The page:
news Opposition Leader Tony Abbott has reportedly described the Coalition’s National Broadband Network policy as “absolutely bulletproof”, despite the fact that the Coalition has refused to formally cost the plan, and despite it containing a number of controversial assumptions which have been significantly questioned.
Under Labor’s NBN policy, some 93 percent of Australian premises will receive fibre directly to the premise, delivering maximum download speeds of up to 1Gbps and maximum upload speeds of 400Mbps. The remainder of the population will be served by a combination of satellite and wireless broadband, delivering speeds of up to 25Mbps.
The Coalition’s policy will see fibre to the premises deployed to a significantly lesser proportion of the population — 22 percent — with 71 percent covered by fibre to the node technology, where fibre is extended to neighbourhood ‘nodes’ and the remainder of the distance to premises covered by Telstra’s existing copper network. The Coalition’s policy will also continue to use the HFC cable network operated by Telstra and will also target the remaining 7 percent of premises with satellite and wireless.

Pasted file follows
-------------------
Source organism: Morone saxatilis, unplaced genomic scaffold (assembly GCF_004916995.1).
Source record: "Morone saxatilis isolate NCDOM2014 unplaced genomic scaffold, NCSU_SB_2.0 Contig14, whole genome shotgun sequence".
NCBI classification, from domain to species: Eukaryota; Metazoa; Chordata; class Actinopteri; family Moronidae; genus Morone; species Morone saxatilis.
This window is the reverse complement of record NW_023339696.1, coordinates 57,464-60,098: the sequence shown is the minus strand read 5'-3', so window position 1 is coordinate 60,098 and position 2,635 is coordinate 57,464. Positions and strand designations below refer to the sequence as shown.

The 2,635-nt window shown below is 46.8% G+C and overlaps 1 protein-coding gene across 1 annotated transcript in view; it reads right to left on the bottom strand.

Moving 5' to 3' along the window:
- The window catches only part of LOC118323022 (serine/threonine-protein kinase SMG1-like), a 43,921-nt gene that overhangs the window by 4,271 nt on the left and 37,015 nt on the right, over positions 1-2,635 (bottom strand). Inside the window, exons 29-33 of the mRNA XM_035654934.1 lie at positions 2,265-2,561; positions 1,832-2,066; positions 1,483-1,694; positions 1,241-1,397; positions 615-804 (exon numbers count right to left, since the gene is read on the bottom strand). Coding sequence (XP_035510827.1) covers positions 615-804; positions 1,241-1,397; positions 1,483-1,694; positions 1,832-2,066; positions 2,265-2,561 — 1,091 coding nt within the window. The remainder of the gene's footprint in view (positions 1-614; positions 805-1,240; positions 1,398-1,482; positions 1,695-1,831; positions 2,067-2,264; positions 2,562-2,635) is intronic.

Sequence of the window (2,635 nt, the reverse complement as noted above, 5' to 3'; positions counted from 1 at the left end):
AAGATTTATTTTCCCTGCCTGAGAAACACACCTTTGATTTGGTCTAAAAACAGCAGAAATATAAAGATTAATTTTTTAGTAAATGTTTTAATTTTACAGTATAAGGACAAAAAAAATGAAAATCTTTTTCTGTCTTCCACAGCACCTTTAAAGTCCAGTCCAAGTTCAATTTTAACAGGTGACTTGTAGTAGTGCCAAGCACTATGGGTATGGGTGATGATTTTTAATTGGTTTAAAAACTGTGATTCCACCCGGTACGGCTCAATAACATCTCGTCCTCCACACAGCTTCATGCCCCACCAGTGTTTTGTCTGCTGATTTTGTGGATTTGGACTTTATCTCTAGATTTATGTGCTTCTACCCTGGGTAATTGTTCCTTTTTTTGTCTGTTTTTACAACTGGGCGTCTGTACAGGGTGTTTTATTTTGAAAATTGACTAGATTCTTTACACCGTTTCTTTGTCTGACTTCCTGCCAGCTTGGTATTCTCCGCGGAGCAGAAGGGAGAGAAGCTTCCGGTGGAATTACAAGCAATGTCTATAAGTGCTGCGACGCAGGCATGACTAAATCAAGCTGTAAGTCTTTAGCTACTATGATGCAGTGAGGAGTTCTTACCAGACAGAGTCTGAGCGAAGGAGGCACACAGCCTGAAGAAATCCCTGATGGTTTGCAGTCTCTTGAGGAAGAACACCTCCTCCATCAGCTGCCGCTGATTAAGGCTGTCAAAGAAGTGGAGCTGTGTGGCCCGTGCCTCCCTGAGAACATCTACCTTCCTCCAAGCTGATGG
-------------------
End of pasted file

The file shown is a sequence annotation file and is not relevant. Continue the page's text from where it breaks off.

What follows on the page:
According to the Coalition’s media release issued in April upon the policy’s launch, the Coalition’s policy is based on the core pledge that the group will deliver download speeds of between 25Mbps and 100Mbps by the end of 2016 — effectively the end of its first term in power — and 50Mbps to 100Mbps by the end of 2019, effectively the end of its second term. According to the Coalition’s statement, the 25Mbps to 100Mbps pledge applies to “all premises”, while the higher pledge by 2019 applies to “90 percent of fixed line users”. The Coalition has not specified certain upload speeds for its network.